A man and woman from the Toronto area were arrested in Halifax on Tuesday and charged with smuggling three kinds of opioid drugs into the country.
Geevan Nagendran, 37, and Mithusha Poobalasingam, 22, were arraigned in Halifax provincial court Wednesday on charges of importing heroin, carfentanil and methylfentanyl and possessing all three drugs for the purpose of trafficking.
The pair also face an Aeronautics Act charge of making false representation for the purpose of obtaining a Canadian aviation document or privilege.
According to court documents, members of the RCMP’s federal serious and organized crime unit arrested Nagendran and Poobalasingam at a residence on Bland Street in south-end Halifax.
Police allege the offences were committed over the past week.
Officers seized about five kilograms of heroin and unknown quantities of carfentanil and methylfentanyl, sources told Local Xpress.
Legal aid lawyers Kishan Persaud and Kai Glasgow represented the pair in court Wednesday.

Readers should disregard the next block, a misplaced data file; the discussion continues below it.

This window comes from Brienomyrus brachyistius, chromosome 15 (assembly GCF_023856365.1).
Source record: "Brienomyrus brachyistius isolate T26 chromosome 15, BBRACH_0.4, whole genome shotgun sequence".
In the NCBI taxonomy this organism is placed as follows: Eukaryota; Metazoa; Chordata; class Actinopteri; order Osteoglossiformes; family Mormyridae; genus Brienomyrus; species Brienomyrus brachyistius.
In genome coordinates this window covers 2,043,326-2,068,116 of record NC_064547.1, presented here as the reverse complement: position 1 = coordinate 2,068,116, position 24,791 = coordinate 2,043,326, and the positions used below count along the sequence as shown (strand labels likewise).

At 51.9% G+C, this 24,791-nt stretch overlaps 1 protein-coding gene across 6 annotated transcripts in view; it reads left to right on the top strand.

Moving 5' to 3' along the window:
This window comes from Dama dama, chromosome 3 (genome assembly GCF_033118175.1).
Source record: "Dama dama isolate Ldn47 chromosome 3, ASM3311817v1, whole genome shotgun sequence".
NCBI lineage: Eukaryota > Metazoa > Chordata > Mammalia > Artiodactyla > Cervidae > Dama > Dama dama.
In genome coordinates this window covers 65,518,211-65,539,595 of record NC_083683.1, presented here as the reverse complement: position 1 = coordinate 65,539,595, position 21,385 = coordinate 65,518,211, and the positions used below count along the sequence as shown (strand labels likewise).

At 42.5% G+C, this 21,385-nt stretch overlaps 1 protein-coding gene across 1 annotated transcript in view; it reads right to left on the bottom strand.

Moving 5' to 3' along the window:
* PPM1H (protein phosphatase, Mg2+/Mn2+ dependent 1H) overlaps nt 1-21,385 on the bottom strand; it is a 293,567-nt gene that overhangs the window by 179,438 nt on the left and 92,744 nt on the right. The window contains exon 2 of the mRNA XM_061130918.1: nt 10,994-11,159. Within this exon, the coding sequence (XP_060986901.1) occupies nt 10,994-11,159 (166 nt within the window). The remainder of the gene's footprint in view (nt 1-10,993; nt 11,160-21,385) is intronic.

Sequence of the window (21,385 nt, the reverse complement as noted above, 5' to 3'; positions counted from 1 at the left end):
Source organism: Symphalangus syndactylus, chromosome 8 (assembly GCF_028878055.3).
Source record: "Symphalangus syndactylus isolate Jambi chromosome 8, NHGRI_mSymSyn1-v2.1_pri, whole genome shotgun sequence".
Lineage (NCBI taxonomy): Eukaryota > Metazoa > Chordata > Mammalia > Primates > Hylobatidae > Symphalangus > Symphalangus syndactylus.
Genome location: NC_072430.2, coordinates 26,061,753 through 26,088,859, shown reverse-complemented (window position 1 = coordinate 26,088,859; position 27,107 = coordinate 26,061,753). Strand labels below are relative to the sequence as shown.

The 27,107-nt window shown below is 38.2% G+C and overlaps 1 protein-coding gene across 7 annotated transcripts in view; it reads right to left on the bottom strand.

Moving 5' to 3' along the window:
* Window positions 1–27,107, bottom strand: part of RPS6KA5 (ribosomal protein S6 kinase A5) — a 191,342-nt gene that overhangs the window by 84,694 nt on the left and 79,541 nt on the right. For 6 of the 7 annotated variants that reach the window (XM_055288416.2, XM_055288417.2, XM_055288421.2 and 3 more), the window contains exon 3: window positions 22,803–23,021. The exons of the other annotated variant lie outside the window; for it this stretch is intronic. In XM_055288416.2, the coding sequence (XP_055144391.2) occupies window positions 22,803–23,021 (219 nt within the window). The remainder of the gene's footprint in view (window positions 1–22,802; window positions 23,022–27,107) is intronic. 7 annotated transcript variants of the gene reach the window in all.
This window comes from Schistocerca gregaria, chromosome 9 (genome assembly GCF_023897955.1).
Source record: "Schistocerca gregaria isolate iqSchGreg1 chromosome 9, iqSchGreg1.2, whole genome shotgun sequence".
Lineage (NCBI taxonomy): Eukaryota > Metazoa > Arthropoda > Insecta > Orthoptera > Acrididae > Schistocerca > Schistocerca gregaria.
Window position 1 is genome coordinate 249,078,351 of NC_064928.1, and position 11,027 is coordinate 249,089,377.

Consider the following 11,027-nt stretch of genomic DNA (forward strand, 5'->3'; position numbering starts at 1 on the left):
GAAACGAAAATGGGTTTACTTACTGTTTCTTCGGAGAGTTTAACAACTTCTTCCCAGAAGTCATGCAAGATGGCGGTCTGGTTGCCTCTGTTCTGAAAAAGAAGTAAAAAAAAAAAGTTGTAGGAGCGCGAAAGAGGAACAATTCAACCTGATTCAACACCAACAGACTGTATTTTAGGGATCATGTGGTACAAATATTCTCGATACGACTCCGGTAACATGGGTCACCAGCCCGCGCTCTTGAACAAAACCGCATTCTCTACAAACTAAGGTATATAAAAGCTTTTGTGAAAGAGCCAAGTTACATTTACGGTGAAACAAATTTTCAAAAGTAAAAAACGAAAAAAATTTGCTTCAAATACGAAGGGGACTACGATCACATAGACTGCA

Crown attorney Angela Nimmo asked for time to prepare for a bail hearing.
Judge Michael Sherar remanded Nagendran and Poobalasingam to the Central Nova Scotia Correctional Facility in Dartmouth until Friday, when they will return to court.
The seizure came less than a week after the province’s chief medical officer issued a warning that street drugs recently seized by police in Nova Scotia had probably been laced with carfentanil, one of the most potent opioids on the planet.
Carfentanil is used to sedate elephants and other large animals. Dr. Robert Strang said the opioid can cause breathing to slow so rapidly that it can kill within minutes.
Carfentanil is about 100 times stronger than fentanyl, another powerful opioid that has been linked to hundreds of overdose deaths in Canada.
Police across the country have issued warnings over the past couple of years about an increase in illicit use of fentanyl, which is 50 to 100 times more powerful than morphine. A lethal dose can be as little as two milligrams, which is equal to two grains of salt.
Fentanyl is legally prescribed by doctors for managing severe or long-term pain but is often mixed in with illegal drugs such as heroin or cocaine or labelled as oxycodone or hydromorphone when sold on the streets.
Halifax Regional Police and RCMP issued an advisory in March warning the public that fentanyl was being trafficked in metro. Police said fake oxycodone pills made with fentanyl powder had been seized in six residential searches since Jan. 1.
There are various types of methylfentanyl, a more powerful version of fentanyl. One type, 3-methylfentanyl, is 400 to 6,000 times stronger than morphine.